A Yom Kippur Meditation

During Yom Kippur we ask for Slicha and Mechila, forgiveness and absolution.

By David Lazarus |
Thoussands of orthodox Jews pray at the Western Wall, in Jerusalem's Old City, during the Jewish holiday of Yom Kippur, the Day of Atonement, and the holiest of Jewish holidays. Israel came to a standstill for 25-hours during the high holiday of Yom Kippur when observant Jews fast and Israelis are prohibited from driving. September 19, 2018. Photo by Ben Toren/FLASH90 *** Local Caption *** ??? ????? ????? ????? ???? ??????? Photo: Ben Toren/FLASH90

During Yom Kippur we ask for Slicha and Mechila, forgiveness and absolution. We are required to search our hearts and deeds for any conscious or unconscious sins we have committed over the past year and release forgiveness for those who have sinned against us.

This puts each one of us in the position of a person who fears that his life is slipping away wants to make amends and clear his conscience before he dies. These are the critical moments in our lives when want to make amends, return things we have borrowed or stolen and apologize for whatever we have said or done that was out of line. This is the concept of asking Slicha and Mechila from everyone we know, a wonderful custom unique to Judaism.

The same idea is included in the Birkat Habanim or Blessing of our Children said during the all-day Yom Kippur service. When do we share our deepest hopes and desires for our kids? When we think we may never see them again.

There’s more. On the eve of Yom Kippur, men immerse in a mikveh or ritual bath which is a requirement for Jews on this holiest day of the year. Similar to the Christian baptism, this is an act of purification in the process of making us spiritually clean, or “born again.” This act of going down into the mikvah is even deeper; it is a ritual washing of the body like that which takes place before our funeral.

And then there are white robes we wear during the 25 hours of fasting during Yom Kippur, resembling the burial shrouds that we will someday wear on our final journey to the eternal Kingdom of God, the only Judge of all Truth.

Think about this: each of the Patriarchs had a near-death experience. Abraham left his family and home to become a stranger and was “as good as dead” according to Hebrews 11:12. His son Isaac, of course, had his near-death experience when a knife hung over his throat as he lay upon the makeshift altar. Jacob wrestled all night long with the angel sent to kill him but who would only wound him and eventually grant him a new name. And Joseph – who some call the fourth patriarch – was left to die in a desert pit by his jealous brothers.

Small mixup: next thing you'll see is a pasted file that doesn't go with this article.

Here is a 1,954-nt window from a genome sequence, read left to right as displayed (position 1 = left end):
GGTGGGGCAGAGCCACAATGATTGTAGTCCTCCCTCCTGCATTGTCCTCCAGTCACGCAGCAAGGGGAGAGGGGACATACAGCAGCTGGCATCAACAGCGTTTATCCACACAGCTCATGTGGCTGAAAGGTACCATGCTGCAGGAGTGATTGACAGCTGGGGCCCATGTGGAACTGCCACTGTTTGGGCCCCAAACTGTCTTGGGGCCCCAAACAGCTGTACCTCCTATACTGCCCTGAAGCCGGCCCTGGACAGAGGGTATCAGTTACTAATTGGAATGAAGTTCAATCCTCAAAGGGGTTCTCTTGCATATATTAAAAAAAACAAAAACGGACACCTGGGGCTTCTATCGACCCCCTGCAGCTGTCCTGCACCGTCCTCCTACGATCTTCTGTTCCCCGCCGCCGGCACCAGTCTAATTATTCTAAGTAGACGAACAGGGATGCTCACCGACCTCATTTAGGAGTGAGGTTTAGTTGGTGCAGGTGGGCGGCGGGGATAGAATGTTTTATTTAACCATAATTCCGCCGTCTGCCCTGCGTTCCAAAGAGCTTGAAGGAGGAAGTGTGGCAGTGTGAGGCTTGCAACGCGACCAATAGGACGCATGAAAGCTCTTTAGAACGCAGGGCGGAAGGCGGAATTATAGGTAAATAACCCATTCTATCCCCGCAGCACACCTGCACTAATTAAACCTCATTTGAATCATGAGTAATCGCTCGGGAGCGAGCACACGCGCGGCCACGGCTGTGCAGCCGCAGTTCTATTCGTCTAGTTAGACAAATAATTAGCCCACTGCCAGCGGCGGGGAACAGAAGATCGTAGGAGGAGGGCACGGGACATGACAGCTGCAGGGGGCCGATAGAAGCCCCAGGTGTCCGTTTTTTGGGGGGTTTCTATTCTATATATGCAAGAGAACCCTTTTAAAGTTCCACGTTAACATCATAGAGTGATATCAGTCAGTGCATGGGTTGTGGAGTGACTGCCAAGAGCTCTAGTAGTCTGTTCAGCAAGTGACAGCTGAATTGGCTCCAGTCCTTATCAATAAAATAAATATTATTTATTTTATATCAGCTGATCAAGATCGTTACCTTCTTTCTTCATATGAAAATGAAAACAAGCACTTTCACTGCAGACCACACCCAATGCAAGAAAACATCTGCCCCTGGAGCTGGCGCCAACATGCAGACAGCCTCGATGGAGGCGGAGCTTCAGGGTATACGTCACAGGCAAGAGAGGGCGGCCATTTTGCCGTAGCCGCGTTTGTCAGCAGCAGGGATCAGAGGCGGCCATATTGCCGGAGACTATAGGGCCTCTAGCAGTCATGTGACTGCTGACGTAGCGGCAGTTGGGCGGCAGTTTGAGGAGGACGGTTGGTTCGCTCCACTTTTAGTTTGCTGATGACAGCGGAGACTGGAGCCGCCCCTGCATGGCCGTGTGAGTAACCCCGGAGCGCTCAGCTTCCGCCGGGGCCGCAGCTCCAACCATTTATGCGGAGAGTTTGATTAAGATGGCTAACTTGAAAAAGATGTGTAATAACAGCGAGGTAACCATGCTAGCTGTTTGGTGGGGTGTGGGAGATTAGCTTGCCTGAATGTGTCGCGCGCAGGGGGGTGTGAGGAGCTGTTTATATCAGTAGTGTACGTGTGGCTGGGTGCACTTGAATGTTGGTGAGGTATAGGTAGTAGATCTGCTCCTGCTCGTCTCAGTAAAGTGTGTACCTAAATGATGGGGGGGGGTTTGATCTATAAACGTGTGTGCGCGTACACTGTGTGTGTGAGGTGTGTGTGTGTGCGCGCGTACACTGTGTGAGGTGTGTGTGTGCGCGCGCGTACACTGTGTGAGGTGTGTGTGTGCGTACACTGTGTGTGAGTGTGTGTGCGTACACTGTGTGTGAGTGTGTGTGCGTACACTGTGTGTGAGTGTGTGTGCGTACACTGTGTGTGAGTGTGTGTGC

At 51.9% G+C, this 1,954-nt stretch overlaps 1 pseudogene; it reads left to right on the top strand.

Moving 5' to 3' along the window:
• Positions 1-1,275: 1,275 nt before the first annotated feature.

All of these near-death events played a crucial role in shaping the lives of our Patriarchs. It was through these experiences that they gained courage, clarity and conviction to believe, live for and spread the faith of the one true God of Israel to an unbelieving world. A faith that has challenged the world’s structures of idolatrous power and authority until this day. A fearless faith that enabled them to overcome every obstacle and fight for life, truth and holiness in the unwavering belief that the LORD watches over us, guides and protects us, and imparts to us the ability to rise again from eve the lowest pit of sin and suffering.

Yom Kippur is that near-death experience for each and every one of us. A moment of decision when we can grasp that which is real, true and expedient while acknowledging what is misleading and trivial.

Perhaps we might now begin to understand the most evocative prayer recited during these Ten Days of Awe from the Jewish New Year to the Day of Atonement. According to the tradition, Yom Kippur is the time when the final verdict is made for each human life for the coming year. This prayer is chanted by the cantor in a somber and deeply moving melody which was popularized by Leonard Cohen’s “Who by Fire.”

Read the prayer below for yourself and think about this: If indeed I am to imminently die, what will my legacy be? How will I be remembered? By my spouse, by my children and grandchildren, by my community, by my country, by my God? Will my name be spoken of with pride and honor, or will it be dismissed and forgotten? I hope and pray that I will live many more years, but when (not if) that final moment comes, will I enter the Holy of Holies with tears of dread or bathed in the shining white light of the Everlasting Father.

The choice, as always, is ours to make.

On Rosh Hashanah it is written, and on Yom Kippur it is sealed.
How many will pass and how many will be created?
Who will live and who will die?
Who in their time, and who not their time?
Who by fire and who by water?
Who by sword and who by beast?
Who by hunger and who by thirst?
Who by earthquake and who by drowning?
Who by strangling and who by stoning?
Who will rest and who will wander?
Who will be safe and who will be torn?
Who will be calm and who will be tormented?
Who will become poor and who will get rich?
Who will be made humble and who will be raised up?
By Repentance, Prayer, and Charity annul the severity of the decree.


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